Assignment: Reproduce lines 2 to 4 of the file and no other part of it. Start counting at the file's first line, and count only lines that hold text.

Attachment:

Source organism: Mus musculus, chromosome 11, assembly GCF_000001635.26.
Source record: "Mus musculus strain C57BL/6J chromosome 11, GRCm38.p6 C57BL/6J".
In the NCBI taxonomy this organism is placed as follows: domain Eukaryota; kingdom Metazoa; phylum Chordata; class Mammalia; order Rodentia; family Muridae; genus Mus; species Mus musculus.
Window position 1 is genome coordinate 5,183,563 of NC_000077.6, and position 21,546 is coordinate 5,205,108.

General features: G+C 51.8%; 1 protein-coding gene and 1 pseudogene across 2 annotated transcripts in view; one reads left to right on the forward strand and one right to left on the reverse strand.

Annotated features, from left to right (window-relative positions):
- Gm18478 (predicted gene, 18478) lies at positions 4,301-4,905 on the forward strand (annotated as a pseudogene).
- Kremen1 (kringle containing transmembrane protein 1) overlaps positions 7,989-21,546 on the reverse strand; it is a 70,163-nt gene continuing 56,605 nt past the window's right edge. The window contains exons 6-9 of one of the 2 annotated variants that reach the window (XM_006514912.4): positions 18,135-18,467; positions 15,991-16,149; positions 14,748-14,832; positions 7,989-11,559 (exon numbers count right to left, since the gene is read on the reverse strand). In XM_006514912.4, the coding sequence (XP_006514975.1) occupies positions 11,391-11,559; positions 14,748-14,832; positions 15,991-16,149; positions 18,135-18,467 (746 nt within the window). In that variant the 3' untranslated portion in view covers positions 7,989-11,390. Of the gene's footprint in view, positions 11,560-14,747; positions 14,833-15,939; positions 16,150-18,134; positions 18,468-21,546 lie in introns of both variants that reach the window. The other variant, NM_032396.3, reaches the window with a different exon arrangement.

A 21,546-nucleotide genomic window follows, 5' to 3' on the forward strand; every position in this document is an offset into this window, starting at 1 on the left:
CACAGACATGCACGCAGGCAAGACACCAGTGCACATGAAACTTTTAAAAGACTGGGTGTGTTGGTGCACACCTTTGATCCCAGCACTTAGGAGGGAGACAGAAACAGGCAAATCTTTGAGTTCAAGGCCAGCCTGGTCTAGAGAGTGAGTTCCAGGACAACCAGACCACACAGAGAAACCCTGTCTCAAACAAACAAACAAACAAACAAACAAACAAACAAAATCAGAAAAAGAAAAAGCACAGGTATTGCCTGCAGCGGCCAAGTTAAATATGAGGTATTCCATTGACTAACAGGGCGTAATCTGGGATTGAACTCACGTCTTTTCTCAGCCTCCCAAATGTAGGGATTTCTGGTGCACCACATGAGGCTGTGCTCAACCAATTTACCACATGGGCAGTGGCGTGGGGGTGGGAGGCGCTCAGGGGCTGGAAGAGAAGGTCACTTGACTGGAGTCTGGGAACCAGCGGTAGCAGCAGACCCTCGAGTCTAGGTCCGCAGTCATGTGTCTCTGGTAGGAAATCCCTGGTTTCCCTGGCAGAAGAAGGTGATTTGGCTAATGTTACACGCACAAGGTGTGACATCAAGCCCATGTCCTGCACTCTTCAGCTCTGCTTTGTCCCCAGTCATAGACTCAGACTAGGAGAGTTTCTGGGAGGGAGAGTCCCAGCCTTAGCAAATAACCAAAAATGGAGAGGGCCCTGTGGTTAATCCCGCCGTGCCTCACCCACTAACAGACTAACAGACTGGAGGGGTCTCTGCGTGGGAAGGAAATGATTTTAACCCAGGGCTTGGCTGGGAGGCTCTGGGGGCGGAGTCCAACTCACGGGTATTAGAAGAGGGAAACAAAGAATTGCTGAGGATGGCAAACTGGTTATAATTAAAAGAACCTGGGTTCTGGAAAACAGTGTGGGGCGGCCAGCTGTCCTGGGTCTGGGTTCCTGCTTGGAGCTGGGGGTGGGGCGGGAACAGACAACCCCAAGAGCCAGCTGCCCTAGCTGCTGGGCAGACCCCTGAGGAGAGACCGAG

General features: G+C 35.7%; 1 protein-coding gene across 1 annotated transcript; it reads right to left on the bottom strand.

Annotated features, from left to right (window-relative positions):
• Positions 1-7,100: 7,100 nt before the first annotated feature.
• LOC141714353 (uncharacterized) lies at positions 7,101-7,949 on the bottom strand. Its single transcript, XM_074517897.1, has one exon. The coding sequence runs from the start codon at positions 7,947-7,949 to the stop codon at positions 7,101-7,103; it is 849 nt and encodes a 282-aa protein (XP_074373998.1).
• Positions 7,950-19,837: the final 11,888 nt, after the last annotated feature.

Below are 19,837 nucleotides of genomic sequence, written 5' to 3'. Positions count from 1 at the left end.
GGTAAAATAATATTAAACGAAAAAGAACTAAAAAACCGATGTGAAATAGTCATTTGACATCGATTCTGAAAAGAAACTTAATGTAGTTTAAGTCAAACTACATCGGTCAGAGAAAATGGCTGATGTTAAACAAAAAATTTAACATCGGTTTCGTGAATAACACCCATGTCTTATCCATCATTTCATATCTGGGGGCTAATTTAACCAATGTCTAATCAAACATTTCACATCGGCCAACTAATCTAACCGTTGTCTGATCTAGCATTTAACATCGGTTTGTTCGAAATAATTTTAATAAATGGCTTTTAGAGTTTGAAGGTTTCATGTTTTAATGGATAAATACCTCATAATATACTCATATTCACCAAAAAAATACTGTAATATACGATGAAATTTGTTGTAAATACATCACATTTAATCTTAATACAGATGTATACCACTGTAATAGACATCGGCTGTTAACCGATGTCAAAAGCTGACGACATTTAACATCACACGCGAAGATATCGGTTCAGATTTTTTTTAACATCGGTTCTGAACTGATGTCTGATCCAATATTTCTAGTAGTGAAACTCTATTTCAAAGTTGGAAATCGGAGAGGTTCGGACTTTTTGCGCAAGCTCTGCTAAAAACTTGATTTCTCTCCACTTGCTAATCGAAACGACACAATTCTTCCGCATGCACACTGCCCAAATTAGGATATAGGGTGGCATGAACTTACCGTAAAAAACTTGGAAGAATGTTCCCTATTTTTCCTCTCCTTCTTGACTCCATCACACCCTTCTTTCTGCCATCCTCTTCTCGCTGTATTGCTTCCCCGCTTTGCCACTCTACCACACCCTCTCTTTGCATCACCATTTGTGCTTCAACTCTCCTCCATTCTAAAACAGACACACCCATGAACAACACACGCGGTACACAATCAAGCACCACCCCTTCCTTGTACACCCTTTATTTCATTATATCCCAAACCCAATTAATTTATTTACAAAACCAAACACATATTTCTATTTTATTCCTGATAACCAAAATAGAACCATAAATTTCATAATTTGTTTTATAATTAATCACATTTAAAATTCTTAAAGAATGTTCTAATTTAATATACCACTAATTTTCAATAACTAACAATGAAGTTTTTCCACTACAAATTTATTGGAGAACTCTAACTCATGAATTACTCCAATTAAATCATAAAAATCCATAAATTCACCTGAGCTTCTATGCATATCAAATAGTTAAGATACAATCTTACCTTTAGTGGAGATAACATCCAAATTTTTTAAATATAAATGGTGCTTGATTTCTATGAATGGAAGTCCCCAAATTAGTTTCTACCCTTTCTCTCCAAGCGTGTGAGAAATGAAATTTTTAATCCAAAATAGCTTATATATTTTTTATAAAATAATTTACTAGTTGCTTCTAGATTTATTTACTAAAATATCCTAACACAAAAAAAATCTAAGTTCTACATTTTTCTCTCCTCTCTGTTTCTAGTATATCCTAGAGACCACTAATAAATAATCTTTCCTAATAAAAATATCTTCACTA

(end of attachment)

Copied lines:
Source record: "Mus musculus strain C57BL/6J chromosome 11, GRCm38.p6 C57BL/6J".
In the NCBI taxonomy this organism is placed as follows: domain Eukaryota; kingdom Metazoa; phylum Chordata; class Mammalia; order Rodentia; family Muridae; genus Mus; species Mus musculus.
Window position 1 is genome coordinate 5,183,563 of NC_000077.6, and position 21,546 is coordinate 5,205,108.